Sunday 17th July; Pigeon Lock to Chisnall Lift Bridge
Later yesterday evening a hire boat arrived and in spite of 100 yards of empty mooring they tied up 4 feet from our bow. Anyway they were quiet and were just getting up as we left at 9am. We were soon into Pigeon lock.
You know those rows of bricks you brace your feet against when you open a gate? Well I wonder if the chaps who put them in place have ever opened a heavy gate in their lives! I know my legs are a bit short but I couldn’t use either set at Pigeon lock – one was outside the arc of the beam and the other not close enough to the business end for the smaller person to use.
Anyway the weather was glorious and on we went. We waved to Jane and said how much we enjoyed our tea yesterday. I wonder if her morning tea was as enchanting as the afternoon version?
Further on, we have noticed the murderous rabbit before (has it just shot the frog in front of it?) but not the golfer…. watch out, you could be next!
At Lower Heyford we found ourselves behind two dayboats. Our hearts sank but there was a big benefit; at Mill lift bridge, which is really heavy, the first crew was being helped by a local chap who held it open for the second dayboat and us too.
At Allen’s lock we had one dayboat in front and one behind. I went up to see if the first wanted any help. The second crew rushed up to watch and between them they made me feel as if I were giving a masterclass. With equally sympathetic boats coming down I think we got them off to a confident start.
Farmers work hard this time of year don’t they? We couldn’t see if they were cutting silage or harvesting grain below those wonderful skies. The machine on the left is cutting the crop, sucking it up and shooting it into the trailer on the right, which was nearly full. The two other tractors in the picture have empty trailers waiting their turn.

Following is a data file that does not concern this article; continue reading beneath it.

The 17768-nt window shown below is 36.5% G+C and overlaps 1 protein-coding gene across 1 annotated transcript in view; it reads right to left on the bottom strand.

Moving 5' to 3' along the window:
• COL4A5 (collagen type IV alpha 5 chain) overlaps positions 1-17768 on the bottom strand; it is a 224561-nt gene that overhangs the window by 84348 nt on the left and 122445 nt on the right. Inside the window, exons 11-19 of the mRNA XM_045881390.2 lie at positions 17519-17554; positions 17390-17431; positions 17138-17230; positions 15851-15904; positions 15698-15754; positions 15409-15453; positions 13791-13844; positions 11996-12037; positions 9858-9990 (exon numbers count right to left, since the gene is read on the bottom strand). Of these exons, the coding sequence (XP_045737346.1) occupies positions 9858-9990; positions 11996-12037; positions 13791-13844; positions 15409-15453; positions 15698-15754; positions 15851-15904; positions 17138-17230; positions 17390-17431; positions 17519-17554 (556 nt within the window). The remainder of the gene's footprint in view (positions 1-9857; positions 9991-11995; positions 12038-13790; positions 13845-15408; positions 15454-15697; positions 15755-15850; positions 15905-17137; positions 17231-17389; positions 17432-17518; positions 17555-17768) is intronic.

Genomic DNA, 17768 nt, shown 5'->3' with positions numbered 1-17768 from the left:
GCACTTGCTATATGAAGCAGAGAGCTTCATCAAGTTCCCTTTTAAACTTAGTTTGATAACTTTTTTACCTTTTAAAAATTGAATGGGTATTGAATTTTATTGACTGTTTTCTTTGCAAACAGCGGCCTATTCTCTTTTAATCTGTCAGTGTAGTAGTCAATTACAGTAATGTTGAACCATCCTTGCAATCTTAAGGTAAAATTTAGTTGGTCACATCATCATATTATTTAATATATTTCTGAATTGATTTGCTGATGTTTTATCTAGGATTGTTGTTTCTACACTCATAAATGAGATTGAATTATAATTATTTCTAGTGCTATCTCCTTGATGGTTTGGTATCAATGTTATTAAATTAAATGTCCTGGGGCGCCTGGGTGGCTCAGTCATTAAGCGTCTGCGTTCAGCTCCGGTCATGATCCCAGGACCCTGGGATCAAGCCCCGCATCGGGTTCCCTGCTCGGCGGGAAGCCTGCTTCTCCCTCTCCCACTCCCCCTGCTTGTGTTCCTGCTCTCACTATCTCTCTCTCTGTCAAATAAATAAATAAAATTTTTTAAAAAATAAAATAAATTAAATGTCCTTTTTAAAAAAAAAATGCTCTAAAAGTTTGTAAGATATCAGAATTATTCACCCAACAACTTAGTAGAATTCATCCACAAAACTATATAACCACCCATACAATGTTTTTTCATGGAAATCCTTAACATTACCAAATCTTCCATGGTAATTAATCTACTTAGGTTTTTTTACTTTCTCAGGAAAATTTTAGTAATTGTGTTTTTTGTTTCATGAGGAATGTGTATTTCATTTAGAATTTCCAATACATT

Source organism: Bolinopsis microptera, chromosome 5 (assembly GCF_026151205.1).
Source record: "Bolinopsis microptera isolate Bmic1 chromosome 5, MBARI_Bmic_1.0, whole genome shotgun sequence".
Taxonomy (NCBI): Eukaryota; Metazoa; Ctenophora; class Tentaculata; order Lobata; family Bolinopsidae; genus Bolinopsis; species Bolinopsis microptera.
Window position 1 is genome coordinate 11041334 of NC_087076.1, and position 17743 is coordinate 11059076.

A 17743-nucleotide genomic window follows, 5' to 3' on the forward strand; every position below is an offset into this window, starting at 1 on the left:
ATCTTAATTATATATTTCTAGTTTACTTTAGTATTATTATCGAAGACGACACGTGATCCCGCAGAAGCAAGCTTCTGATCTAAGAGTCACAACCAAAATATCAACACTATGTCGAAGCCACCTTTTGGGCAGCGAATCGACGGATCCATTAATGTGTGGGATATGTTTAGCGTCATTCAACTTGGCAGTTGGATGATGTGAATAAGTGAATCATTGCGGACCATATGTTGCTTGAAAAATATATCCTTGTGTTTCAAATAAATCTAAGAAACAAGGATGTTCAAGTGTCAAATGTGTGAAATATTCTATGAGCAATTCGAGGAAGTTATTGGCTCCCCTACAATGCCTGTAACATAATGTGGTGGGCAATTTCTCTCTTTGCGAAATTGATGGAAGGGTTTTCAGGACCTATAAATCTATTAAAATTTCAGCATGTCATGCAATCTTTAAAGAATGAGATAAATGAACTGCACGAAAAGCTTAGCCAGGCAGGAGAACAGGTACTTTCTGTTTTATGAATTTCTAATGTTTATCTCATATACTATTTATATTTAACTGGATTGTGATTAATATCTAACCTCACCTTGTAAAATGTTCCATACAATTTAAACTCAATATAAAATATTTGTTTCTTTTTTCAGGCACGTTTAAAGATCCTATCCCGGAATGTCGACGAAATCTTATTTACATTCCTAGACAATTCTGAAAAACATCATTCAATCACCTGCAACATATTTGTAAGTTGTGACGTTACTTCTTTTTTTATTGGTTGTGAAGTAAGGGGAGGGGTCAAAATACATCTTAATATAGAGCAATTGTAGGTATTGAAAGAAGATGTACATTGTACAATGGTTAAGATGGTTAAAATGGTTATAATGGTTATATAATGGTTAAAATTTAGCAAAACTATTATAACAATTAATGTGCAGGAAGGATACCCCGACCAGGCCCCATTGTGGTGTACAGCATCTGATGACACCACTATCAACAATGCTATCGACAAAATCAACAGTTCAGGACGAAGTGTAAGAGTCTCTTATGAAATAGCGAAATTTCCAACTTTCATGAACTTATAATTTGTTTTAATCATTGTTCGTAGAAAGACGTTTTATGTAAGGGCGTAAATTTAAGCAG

As we passed, the full trailer turned and went off with its load, the second was in place within seconds and the work continued.
There was space to moor at Somerton meadows but we wanted to get through the Deep lock before we stopped for the day. There used to be a winding hole at Somerton Bridge – we remember turning with Padworth, our old share boat, when the boat moored there had car tyres all around the stern and sides. Now it is all private.
Three boats were waiting at the lock. The first had pulled so close to the lock that the boat coming down had trouble getting out. Would the waiting boat move back? No. So it took a while. The day boat in front of us was worried about getting back to base in time as they would have had to join the queue to come back down too. The other boaters in the queue reckoned we could just turn them round, and so it proved with the rear fender lifted, some poling at the bow and hauling on the stern rope. In spite of it all, the crew had decided to book a canal holiday when they got home.
Eventually we made it through the lock and moored a few hundred yards past the lift bridge. We have stopped here before and it’s beautiful. There was a tractor turning the hay in the field next to us and when he finished it was very peaceful. The M40 is far enough away to be ignored. It was far too hot to do much – I did some baking and made a quiche for tea, and when it cooled down a bit Dave took Meg for a walk up the towpath. When the boat traffic stopped there were just two boats moored in the distance.
We sat out for ages as the shadows grew across the field with the lovely warm scent of hay on the air.
8 and a half miles, 6 locks, 2 lift bridges